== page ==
History made in an E-Beetle.
This is an amazing accomplishment! 6,400 km in 16 days, showing the durability of electric-powered cars. If you want to follow their whole journey in retrospect, here’s the UBC Electric Car Club’s E-Beetle blog. And here’s their video:
From their site:
At 6:00 PM AST, the UBC Electric Car Club’s E-Beetle arrives at ALDERNY LANDING, DARTMOUTH NS and is the first-ever electric car to complete a coast to coast voyage across Canada. Starting on August 21st, 2010, the E- Beetle has covered 6400 kilometers in 16 days (2 days break in Quebec
waiting for Hurricane Earl to pass) without any support vehicles, using only existing infrastructure.
The E-Beetle is powered by a Lithium Iron Phosphate battery pack with a capacity of 50 Kilowatt Hours, giving it a range of 300km at 100km/h and 500km at 50km/h with a top speed of 140kmh. Charging time is approximately 4 hours.
Real disappointment from the Canadian Alpine Ski team. No one can be more disappointed that Manuel Osborne-Paradis. His Olympics are now over.
Do they have the skiers to redeem themselves in the remaining non-speed events?
Over the past two years, Osborne-Paradis has done his best to downplay the Games, at one point saying he would rather win the overall World Cup skiing title than an Olympic gold. In the lead-up to Vancouver, countless reporters asked him how he was going to handle the pressure of skiing in front of hometown fans. His answer was always the same: I’ll treat it like every other event. This afternoon, standing in front of reporters yet again—his medal hopes dashed—he was asked whether the pressure finally got to him. After a long pause, he answered this way: “I liked the pressure. I liked the fact that people’s eyes were on me and wanted me to do well, because I think I’ve always done better like that. The expectations push you harder. I liked it. There was a lot of it here, and it was more than we’ve ever had, but I don’t think I succumbed to anything. I think it was just a good opportunity, and it was an opportunity lost.”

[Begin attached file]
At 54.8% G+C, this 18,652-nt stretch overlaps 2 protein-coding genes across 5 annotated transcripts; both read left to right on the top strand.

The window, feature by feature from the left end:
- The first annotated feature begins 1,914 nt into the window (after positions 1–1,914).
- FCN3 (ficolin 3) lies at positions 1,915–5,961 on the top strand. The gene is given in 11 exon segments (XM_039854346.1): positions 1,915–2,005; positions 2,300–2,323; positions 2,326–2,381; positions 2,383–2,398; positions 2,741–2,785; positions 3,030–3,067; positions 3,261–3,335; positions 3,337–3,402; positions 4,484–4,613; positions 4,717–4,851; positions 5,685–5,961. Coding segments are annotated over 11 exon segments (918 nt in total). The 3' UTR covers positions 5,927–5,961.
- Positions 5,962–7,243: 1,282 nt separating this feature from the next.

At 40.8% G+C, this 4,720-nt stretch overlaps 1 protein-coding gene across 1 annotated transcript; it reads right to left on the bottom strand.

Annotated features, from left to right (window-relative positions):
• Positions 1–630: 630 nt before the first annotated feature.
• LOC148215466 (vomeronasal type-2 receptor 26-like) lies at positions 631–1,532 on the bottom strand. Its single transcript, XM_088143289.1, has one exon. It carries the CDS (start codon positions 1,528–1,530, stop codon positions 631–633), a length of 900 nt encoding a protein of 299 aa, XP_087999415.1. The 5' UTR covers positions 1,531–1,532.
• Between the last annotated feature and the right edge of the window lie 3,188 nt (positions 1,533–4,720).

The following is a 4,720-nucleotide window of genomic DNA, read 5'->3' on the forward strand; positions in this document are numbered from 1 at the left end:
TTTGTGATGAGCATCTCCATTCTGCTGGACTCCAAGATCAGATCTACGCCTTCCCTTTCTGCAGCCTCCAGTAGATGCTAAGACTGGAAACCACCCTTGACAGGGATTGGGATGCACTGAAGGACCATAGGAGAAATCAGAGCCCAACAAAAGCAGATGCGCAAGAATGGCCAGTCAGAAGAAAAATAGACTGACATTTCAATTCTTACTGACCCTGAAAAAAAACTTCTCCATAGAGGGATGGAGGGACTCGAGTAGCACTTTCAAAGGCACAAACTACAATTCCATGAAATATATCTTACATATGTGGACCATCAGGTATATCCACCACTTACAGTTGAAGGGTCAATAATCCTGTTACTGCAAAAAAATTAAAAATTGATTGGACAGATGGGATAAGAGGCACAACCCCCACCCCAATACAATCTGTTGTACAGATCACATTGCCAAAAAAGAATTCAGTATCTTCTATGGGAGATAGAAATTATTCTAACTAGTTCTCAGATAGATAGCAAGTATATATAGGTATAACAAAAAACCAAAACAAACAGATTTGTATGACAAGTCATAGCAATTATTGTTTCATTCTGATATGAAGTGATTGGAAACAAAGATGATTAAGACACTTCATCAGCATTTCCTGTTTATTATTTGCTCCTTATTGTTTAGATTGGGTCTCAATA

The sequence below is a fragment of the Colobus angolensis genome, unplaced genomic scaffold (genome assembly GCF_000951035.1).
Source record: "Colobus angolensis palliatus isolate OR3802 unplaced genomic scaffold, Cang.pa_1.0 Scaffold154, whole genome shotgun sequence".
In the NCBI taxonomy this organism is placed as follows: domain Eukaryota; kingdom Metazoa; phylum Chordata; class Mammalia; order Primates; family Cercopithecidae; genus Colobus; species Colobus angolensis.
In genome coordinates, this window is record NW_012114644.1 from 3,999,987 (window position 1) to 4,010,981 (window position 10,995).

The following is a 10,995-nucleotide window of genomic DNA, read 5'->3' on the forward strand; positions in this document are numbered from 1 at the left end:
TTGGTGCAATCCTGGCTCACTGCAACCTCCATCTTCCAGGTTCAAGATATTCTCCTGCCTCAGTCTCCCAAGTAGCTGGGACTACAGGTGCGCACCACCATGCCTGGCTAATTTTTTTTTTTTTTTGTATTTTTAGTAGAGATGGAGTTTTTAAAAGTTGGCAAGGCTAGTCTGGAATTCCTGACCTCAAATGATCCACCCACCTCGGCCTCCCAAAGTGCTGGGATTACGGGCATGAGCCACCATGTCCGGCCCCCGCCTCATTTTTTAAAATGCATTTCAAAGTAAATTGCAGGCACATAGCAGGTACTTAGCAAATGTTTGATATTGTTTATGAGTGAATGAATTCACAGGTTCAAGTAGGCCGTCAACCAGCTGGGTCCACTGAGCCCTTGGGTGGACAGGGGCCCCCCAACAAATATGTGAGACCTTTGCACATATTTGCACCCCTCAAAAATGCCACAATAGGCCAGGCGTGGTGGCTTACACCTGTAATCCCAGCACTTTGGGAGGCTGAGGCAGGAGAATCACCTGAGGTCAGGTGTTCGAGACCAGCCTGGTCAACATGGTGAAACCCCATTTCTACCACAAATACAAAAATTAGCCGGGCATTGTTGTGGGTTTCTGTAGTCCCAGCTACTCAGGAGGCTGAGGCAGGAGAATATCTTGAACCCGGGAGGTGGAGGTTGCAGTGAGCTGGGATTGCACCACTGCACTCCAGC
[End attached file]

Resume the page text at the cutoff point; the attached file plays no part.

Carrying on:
Do Canadians have a right to be disappointed, not only in you, but the rest of your teammates? “They have a reason to be disappointed,” he said. “Everybody has a reason to be disappointed. That’s what the expectations were—and that was our expectation, too.”
Named to the team today are:
• Brigitte Acton, Mont Tremblant, Que.
• Emily Brydon, Fernie, B.C.
• Marie-Michele Gagnon, Lac Etchemin, Que.
• Anna Goodman, Montreal
• Britt Janyk, Whistler, B.C.
• Shona Rubens, Canmore, Alta.
• Erin Mielzynski, Guelph, Ont.
• Julien Cousineau, Lachute, Que.
• Robbie Dixon, Whistler
• Jeffrey Frisch, Mont Tremblant
• Erik Guay, Mont Tremblant
• Louis-Pierre Helie, Berthierville, Que.
• Jan Hudec, Calgary
• Michael Janyk, Whistler
• Tyler Nella, Toronto
• Manuel Osborne-Paradis, Invermere, B.C.
• Ryan Semple, Mont Tremblant
• Brad Spence, Calgary
• Trevor White, Calgary
This is big news. Canada has been a perennial force in alpine skiing, but to have a strong cross-country team is really new. Props to them for the rapid development.
By Kristina Rutherford, CTVOlympics.ca
The strongest cross-country ski team in Canadian history is gearing up for the Vancouver Olympics.
Never before has Canada fielded a team with the number of medal contenders as the one preparing to kick off the World Cup season, national team leader Dave Wood said Thursday following the team’s official announcement in Canmore, Alta.
“The team we’ll take into the Games next February, I believe, will be the strongest and the deepest team we’ve ever head,” said Wood, a fixture with the national program for more than a decade.
“In 2006, we had a couple of strong people. In 2002 we had one. And now, we’ve got four boys that had podiums last year in the World Cup. Sara Renner and Chandra Crawford have had podiums everywhere.
“Things are looking good for us.”
Read the entire article here.
Canada won its first medal at the world rowing championships in Poznan, Poland, on Saturday, as the women’s four took bronze.
The crew of Sandra Kisil of Ancaster, Ont., Sarah Waterfield of Kingston Ont., Jennifer Tuters of Peterborough, Ont., and Emma Darling of Burnaby, B.C., finished in six minutes 36.87 seconds, less than a second behind the U.S. (6:36.01) for second.